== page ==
(Rodolfo Gonzalez/American-Statesman)


Sources: Texas reaches 15-year deal to stay with Nike

Financial terms unclear at this point, but source said totals will be 'higher than Michigan'

Posted October 21st, 2015


Updated 3:40 p.m. Wednesday

University of Texas officials have reached a 15-year agreement with Nike in what is expected to be the richest shoe and apparel deal in college sports, the American-Statesman has learned.

Two sources familiar with the negotiations said the talks are complete. However, the contract must be forwarded to the UT System Board of Regents for final approval.


A UT athletic department spokesman declined to comment.

The contract’s total value is expected to approach $200 million, one source said, but it would certainly be “higher than Michigan.” The Wolverines signed a 15-year deal with Nike this summer worth an estimated $169 million. At the time, it was widely hailed as the biggest deal in college sports.

Texas’ deal will likely blow past Michigan’s. The Longhorns have been the No. 1 seller of T-shirts, hats and other merchandise for nine straight years, according to the Collegiate Licensing Company rankings.

School officials have been tight-lipped about the entire process for weeks. The school abruptly cancelled a scheduled meeting with Under Armour executives on Oct. 4. It was expected that Under Armour CEO Kevin Plank himself would make a case why UT should leave Nike, the school’s partner since 2000.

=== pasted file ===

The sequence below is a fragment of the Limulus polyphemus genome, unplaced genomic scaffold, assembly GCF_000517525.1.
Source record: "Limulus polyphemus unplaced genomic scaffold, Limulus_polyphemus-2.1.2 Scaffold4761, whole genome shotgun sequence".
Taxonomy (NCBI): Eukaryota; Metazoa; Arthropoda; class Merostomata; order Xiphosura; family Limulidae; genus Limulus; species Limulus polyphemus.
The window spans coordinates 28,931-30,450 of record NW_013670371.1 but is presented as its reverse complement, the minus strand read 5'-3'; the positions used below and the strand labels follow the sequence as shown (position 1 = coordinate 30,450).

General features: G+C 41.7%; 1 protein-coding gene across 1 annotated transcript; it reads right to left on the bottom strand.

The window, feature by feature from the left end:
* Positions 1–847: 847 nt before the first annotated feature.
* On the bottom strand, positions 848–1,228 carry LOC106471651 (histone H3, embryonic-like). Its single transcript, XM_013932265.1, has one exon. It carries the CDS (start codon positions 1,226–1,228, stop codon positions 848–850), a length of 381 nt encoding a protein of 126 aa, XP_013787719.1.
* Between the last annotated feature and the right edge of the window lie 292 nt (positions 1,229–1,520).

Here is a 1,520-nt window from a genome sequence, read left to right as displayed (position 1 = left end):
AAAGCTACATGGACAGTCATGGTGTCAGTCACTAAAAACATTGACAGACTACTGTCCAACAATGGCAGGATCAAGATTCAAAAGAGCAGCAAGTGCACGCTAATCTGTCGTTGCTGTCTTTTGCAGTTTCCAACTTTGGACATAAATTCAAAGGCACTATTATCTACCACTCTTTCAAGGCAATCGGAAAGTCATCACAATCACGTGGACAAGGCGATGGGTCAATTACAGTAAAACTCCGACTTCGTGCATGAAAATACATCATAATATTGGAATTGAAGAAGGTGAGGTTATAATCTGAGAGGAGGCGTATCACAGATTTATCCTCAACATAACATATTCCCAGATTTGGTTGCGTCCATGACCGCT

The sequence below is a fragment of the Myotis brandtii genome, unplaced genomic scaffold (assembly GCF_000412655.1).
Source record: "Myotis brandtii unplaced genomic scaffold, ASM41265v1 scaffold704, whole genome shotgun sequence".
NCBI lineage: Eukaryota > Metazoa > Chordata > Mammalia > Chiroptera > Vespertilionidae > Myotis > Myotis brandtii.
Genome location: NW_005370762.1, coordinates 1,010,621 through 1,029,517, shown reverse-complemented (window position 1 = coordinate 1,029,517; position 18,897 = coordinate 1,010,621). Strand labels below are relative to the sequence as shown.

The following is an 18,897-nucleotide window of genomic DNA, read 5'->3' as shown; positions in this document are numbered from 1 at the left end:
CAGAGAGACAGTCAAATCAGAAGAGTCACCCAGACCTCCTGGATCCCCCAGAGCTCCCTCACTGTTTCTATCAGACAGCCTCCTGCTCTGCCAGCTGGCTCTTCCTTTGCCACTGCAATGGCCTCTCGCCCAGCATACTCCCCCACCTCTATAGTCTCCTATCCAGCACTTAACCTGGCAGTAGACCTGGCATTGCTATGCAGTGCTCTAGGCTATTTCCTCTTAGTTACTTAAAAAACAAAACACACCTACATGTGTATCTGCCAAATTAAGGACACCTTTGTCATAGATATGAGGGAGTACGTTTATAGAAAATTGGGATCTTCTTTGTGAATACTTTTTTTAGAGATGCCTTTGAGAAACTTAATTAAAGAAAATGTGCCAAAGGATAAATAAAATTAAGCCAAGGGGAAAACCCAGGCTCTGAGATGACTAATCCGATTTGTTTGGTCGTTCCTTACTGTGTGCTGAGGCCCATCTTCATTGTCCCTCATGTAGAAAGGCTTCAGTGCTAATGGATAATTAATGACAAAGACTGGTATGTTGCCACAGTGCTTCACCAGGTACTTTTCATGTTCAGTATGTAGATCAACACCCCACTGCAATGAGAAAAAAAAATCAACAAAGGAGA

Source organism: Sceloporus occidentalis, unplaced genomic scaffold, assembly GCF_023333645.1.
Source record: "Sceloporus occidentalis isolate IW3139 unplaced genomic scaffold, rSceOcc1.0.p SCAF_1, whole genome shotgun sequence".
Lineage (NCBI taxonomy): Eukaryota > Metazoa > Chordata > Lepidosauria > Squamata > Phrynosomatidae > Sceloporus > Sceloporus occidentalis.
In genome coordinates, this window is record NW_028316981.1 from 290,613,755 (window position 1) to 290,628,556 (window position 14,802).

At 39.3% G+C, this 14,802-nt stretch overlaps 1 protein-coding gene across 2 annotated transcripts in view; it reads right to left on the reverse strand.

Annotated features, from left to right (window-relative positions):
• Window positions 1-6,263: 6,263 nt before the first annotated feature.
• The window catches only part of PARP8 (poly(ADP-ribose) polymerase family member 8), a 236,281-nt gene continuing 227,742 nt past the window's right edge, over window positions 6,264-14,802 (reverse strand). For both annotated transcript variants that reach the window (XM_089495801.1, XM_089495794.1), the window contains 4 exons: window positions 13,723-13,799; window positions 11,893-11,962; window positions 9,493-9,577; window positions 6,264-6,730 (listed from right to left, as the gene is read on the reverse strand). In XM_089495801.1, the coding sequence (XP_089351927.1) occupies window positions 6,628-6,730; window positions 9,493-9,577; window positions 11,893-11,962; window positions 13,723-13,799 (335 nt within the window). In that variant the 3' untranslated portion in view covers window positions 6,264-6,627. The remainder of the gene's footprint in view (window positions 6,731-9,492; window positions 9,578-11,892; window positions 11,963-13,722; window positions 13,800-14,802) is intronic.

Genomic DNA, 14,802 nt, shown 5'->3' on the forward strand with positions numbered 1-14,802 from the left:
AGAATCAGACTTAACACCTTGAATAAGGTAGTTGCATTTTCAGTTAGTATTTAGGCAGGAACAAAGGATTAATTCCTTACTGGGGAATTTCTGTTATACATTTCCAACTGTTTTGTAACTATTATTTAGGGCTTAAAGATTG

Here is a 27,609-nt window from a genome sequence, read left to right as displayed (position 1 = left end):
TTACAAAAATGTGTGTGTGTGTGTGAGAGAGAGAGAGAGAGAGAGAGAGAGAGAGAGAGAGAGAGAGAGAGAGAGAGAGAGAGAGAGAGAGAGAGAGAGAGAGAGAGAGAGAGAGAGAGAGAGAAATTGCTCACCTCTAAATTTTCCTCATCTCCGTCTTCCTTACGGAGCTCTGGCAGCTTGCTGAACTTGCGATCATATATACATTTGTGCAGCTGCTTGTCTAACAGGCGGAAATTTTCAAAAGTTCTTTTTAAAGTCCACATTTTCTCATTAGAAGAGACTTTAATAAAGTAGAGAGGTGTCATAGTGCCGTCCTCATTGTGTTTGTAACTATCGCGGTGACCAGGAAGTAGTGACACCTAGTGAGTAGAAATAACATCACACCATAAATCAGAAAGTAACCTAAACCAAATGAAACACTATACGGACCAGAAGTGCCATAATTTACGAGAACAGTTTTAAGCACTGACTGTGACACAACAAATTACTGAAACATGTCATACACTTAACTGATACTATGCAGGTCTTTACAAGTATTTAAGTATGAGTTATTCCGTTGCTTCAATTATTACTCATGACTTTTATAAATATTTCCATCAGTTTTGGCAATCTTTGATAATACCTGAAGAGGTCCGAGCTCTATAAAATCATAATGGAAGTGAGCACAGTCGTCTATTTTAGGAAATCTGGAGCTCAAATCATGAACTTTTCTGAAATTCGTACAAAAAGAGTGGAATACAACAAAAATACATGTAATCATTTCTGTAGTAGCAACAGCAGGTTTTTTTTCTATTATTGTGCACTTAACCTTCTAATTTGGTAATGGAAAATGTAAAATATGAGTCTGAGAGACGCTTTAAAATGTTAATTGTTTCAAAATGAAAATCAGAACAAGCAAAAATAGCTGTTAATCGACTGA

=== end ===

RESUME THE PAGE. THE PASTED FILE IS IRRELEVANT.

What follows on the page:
Nike officials had one ace up their sleeve the entire time. The company, based in Beaverton, Ore., had a contractual right of first refusal clause in its current deal with Texas. That meant even if Under Armour offered a sky-high price, Nike officials would have had the opportunity to match it.

It was believed UT officials wanted to stick with Nike after the abrupt firing of former athletic director Steve Patterson.

Interim AD Mike Perrin, who could not be reached for this story, showed up at the press box for the Texas-TCU game wearing Nike shoes. “They’re very comfortable,” Perrin said.

The story has been updated from its original form to include additional reporting by the American-Statesman.